Is New Haven the Best Pizza Town in the Country?

A pizza culture that rivals those of Chicago and New York has been developing on the sleepy Southern Connecticut coast.
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In a country filled with large cities constantly warring over whose pizza is superior, a smaller town's claim can sometimes get overlooked. That would be the case for New Haven, except for the fact that they already know they have the best pizza in the country -- and they don't need to publicize that fact. For generations, a pizza culture that rivals those of Chicago and New York has been developing on the sleepy Southern Connecticut coast. It's got its own legends, language, and style, and it's quietly become the dependable powerhouse of the American pizza mythos. Plus, Frank Sinatra liked it.

Here's what you need to know about New Haven "apizza," as told to us by several impassioned New Havenites and pizza expert Tony Gemignani.

Wait, what the hell is "apizza"?
You might've noticed that New Haven pizza's got its own name -- apizza. It's pronounced "ah-beets", and it's derived from the Italian dialect of the Neapolitan immigrants who first settled there. Since the people making the pizzas were from the area around Naples, the pizza tends to skew toward the stylings of the original Italian pizzaiolos.

That means coal-fired or coal-powered ovens (though most places have adopted less carbonic methods like gas and wood), a thin crust, lots and lots of char, tangy tomato sauce, and NOT NECESSARILY cheese. That's right. They're crazy.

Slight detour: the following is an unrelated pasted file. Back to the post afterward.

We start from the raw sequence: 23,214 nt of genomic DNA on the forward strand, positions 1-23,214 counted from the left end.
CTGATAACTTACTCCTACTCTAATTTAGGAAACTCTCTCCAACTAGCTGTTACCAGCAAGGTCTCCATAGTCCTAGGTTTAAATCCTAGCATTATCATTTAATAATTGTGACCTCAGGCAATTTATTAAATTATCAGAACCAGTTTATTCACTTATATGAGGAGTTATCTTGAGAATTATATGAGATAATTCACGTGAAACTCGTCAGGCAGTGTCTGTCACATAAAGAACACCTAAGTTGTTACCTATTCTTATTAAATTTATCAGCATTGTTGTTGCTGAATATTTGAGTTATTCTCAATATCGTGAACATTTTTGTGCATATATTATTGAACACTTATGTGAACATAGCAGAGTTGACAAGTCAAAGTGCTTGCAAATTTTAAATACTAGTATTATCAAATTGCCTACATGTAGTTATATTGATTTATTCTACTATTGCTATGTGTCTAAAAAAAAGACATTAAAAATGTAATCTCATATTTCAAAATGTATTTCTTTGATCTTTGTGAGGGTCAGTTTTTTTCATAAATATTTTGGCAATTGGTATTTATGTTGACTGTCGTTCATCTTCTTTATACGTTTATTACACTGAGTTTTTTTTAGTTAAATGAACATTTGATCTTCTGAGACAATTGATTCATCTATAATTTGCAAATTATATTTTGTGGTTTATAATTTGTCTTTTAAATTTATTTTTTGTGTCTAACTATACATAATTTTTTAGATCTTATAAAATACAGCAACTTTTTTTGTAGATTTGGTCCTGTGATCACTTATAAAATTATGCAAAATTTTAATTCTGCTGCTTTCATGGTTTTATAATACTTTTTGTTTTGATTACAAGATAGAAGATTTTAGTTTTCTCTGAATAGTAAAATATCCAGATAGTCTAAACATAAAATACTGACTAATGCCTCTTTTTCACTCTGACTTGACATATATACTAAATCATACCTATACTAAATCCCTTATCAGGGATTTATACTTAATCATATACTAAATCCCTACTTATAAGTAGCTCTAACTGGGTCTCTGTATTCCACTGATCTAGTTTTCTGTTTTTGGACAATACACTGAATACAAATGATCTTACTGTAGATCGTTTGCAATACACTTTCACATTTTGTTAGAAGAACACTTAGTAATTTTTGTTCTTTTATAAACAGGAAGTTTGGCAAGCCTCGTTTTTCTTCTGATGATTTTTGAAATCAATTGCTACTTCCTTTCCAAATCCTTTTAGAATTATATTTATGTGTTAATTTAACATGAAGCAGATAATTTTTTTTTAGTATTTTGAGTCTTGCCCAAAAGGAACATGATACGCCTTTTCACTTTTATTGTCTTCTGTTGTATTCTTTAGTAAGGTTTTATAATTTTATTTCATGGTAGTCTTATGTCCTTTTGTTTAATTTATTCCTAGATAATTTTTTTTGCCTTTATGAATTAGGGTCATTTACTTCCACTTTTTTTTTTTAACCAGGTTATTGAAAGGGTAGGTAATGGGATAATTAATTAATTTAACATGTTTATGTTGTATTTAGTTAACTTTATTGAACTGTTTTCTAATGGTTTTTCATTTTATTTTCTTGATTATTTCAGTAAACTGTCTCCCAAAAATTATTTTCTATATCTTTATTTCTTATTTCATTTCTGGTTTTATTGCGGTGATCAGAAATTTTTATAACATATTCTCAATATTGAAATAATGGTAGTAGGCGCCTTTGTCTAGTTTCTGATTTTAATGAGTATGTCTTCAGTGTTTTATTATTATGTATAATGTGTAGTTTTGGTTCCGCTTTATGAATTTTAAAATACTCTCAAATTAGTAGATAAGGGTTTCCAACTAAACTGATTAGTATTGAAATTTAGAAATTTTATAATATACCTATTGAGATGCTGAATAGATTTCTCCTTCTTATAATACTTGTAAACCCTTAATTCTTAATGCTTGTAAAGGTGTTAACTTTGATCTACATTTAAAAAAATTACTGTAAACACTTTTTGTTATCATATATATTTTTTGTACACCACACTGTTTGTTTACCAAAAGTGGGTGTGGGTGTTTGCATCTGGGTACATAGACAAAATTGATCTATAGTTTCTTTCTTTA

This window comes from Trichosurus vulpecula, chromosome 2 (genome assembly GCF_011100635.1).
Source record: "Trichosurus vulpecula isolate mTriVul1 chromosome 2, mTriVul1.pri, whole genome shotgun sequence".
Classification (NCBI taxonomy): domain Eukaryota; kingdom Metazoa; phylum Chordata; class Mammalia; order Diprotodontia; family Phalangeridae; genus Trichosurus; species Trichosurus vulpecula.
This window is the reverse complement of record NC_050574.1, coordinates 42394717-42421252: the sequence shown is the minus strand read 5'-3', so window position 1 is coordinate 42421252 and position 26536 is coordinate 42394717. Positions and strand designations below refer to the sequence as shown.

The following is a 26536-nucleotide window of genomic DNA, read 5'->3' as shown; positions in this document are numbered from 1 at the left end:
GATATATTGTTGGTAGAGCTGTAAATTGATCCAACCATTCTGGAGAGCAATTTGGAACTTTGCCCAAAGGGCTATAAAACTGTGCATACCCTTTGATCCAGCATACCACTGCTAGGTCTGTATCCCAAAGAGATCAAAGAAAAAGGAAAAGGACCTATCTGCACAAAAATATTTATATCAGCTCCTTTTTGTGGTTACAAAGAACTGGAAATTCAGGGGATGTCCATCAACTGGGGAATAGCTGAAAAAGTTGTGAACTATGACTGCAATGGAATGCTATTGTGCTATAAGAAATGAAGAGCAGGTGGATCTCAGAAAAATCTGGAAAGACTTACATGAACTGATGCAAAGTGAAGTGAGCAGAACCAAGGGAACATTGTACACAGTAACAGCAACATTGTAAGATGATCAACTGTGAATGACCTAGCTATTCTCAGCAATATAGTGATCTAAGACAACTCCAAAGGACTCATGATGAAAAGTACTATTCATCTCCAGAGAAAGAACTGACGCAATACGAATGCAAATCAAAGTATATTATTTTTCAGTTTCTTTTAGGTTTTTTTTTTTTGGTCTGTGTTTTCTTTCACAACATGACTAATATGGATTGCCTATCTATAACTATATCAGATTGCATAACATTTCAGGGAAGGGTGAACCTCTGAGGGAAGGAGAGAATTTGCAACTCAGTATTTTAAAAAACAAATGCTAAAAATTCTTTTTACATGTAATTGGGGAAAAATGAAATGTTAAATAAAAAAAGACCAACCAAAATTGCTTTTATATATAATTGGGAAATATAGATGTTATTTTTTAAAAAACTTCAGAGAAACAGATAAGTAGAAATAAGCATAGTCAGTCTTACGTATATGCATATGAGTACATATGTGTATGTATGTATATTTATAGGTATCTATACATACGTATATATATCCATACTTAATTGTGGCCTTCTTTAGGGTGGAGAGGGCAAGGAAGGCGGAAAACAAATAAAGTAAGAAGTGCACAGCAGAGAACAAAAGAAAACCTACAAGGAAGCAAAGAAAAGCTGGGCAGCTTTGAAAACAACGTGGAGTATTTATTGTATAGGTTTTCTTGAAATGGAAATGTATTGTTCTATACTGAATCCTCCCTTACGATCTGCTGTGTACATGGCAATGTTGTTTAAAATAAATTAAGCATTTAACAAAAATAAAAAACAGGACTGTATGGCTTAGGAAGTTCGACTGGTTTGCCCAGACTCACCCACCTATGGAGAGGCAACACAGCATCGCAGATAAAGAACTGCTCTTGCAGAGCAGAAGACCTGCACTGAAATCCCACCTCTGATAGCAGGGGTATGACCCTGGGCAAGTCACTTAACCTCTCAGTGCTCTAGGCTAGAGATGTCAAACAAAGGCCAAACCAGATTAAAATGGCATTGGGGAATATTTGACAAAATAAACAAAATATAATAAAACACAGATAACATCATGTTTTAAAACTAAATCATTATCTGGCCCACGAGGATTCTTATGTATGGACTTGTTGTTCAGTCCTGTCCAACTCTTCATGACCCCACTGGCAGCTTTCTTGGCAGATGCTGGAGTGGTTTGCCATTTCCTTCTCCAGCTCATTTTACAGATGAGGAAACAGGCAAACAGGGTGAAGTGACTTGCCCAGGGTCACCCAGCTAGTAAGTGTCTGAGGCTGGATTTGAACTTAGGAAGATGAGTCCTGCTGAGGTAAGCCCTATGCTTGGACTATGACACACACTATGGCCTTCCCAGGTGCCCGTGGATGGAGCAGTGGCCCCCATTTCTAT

Some History
It all started back in 1925, when Frank Pepe, originally of Maiori, Italy, founded his signature pizzeria, Frank Pepe Pizzeria Napoletana, on Wooster Street in New Haven. This establishment came after years of hardship for the young man, who previously had taken jobs in factories and macaroni manufacturing (no joke), before deciding to start a delivery business selling "tomato pies", which are a type of pizza made with spongy dough, tomato sauce, and a light sprinkling of Romano cheese.

Pepe soon abandoned the delivery business and decided to start his own joint in 1925, eventually taking over his former bakery employer's building in 1937 and opening what is known today as the precursor of all New Haven-style pizzerias. From there, he sold tomato pies and other types of pizza that eventually incorporated other cheeses, like mozzarella, presumably attracting droves of young mutant ninja turtles.

Pepe's family flourished in the new business, and his nephew, Salvatore Consiglio -- having learned the craft of pizza-making from his relatives -- soon decided to branch off from Pepe's to open his own pizzeria: Sally's Apizza, which makes Neapolitan-style pizzas just like Pepe's. It was the shot heard 'round the world and launched what is assuredly one of the biggest rivalries in the food world today. US presidents have even been divided on which joint makes the better pie.

From there, the world of New Haven-style pizza grew to include a slew of other pizzerias attempting to emulate what Frank Pepe created back in 1925. Some succeeded, some didn't.

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